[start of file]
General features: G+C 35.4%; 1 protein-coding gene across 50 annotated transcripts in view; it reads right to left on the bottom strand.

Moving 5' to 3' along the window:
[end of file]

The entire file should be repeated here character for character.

General features: G+C 35.4%; 1 protein-coding gene across 50 annotated transcripts in view; it reads right to left on the bottom strand.

Moving 5' to 3' along the window: